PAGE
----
July 12 Energy News

July 12, 2017

Opinion:

¶ “Can Urban America Save Paris Agreement?” • Hundreds of mayors have pledged to remain committed to reducing US greenhouse gas emissions. But how much can cities do on their own, without the federal government supporting the Paris accord, to curb climate change? We talked with climate experts to find out. [Live Science]

New York City (Credit: Songquan Deng | Shutterstock)

¶ “G20 Communique: Strong On Climate Change, On Sustainability, On Environmental Justice” • It was a victory for climate change action and support for the Paris Climate Agreement. The G20 Communique at the end of the Hamburg summit was more: A statement about sustainability, income inequality, and human rights. [CleanTechnica]

¶ “Koch Bros and ALEC Shout From the Rooftops: ‘Stop Rooftop Solar!'” • There is a nationwide push to make rooftop solar less attractive so utilities can continue to make money without competition from individual home owners. Spearheading the effort is the top energy lobbyist, Edison Electric Institute. [Tucson Weekly]

Installing a solar system (Courtesy of Bigstock)

Science and Technology:

¶ New rules are urgently needed to protect the open seas, scientists have warned. A report to a UN ocean conference in New York points out that more than 60% of the ocean has no rules because it’s outside national jurisdiction. It says the open ocean is at risk from climate change, over-fishing, deep-sea mining, farm pollution and plastics. [BBC]

¶ According to a study published in Nature Communications, carbon dioxide concentrations are heading towards values not seen in the past 200 million years. The sun has also been gradually getting stronger over time. Put together, these facts mean the climate may be heading towards warmth not seen in the past half a billion years. [The Conversation]

Desert (Neo Studio | shutterstock)

World:

¶ In an extraordinary speech, Don Harwin, the energy minister of the New South Wales Coalition government, has made a dramatic departure from the bulk of his state and federal colleagues by declaring that it was time to move on from the notion of “baseload” power as essential to the reliability of the future grid. [CleanTechnica]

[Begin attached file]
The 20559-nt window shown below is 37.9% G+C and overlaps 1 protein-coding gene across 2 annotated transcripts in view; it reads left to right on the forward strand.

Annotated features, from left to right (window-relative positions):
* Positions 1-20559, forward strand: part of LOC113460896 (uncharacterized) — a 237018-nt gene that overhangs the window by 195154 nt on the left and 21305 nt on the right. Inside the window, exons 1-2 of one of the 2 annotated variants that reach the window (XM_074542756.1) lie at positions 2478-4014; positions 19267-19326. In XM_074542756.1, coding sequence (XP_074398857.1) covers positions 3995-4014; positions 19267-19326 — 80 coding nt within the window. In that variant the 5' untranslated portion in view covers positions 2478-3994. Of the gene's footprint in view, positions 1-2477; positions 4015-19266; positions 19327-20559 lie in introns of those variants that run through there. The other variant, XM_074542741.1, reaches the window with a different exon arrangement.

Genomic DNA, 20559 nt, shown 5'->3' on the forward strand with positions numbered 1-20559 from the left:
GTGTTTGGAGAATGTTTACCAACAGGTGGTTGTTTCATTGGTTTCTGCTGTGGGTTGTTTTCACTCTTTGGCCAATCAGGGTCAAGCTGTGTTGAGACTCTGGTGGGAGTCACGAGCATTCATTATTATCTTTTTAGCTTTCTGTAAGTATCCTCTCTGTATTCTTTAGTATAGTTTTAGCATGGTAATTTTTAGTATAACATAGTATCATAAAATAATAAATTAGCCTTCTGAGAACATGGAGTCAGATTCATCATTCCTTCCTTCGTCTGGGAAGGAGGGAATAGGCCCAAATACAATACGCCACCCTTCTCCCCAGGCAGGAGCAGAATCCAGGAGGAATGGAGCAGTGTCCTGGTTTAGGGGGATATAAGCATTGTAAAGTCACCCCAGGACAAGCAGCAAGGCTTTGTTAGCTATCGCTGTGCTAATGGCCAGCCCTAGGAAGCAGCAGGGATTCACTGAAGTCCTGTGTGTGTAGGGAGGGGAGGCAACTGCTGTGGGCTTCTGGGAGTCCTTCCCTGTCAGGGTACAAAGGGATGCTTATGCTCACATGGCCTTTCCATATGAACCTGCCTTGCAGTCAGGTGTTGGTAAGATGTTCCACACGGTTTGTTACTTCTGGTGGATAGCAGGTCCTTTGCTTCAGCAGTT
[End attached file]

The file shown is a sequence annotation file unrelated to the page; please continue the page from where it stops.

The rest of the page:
¶ The future of fresh local produce could include distributed farming, with more foods being grown in smaller systems right near the point of sale, instead of everything being shipped in from larger growing operations. Now, Infarm, a Berlin startup, is aiming to put tiny vertical farms into the grocery stores themselves. [CleanTechnica]

Infarm’s in-store herb garden

¶ With four new additions of AkzoNobel NV, AXA, Burberry, and the Carlsberg Group, The Climate Group’s RE100 initiative has reached a 100-member milestone. Its members, large businesses transitioning to 100% renewable energy globally, include 30 Fortune Global 500 companies have a total revenue of $2.5 trillion. [Solar Industry]

¶ European power giants Engie and Uniper have withdrawn from a test project to capture and store carbon dioxide generated by one of several major new coal plants in the Netherlands, dealing yet another blow to the prospects of “clean coal” technology, in which the Australian government and fossil fuel lobbyists still hold much stock. [RenewEconomy]

Maasvlakte power plant in Rotterdam

US:

¶ Engineering giant Siemens and AES, an international power company based in Arlington, Virginia, are partnering to expand into the alternative energy market, selling industrial-scale batteries. They formed a company, Fluence, based in the District of Columbia, to compete against such established players as Tesla. [Standard-Examiner]

¶ Green Mountain Power can seem more like a disruptive high-tech start-up than Vermont’s largest electric utility. It has emerged as a leading national innovator in renewable energy, demonstrating how electricity can be generated, stored, and distributed in ways that are cheaper, cleaner, and more resilient to interruptions. [Triple Pundit]

Green Mountain Power solar array

¶ ViZn Energy Systems Inc is integrating its zinc iron flow battery storage system for a record low price of 4¢/kWh. A ViZn 30-MW, 4-hour system added to a 100 MW solar plant can generate a seven percent internal rate of return with a 4¢/kWh power purchase agreement, 20% below the lowest published values. [AltEnergyMag]

¶ Asset manager Capital Dynamics acquired the Mount Signal 3 solar plant in California from 8minutenergy Renewables. Development of the 328-MW plant started in 2011, and 8minutenergy will oversee construction. First Solar will supply 2.8 million thin-film solar panels, and commercial operations are expected to start by the end of 2018. [reNews]

California solar array (Image: 8minutenergy)

¶ Colorado Governor John Hickenlooper has committed the state to greenhouse gas reductions consistent with the global accord reached in Paris, despite President Trump’s decision to pull the United States from that accord. Colorado has joined the US Climate Alliance, which now includes 13 states and Puerto Rico. [Grand Junction Daily Sentinel]

¶ Energy Secretary Rick Perry reversed course today and confirmed that hackers are targeting US nuclear power plants, though he said federal labs can safeguard the nation’s sprawling grid. When asked about FBI and Department of Homeland Security reports about hackers, Perry said, “Well, obviously it’s real, it’s ongoing … ” [E&E News]

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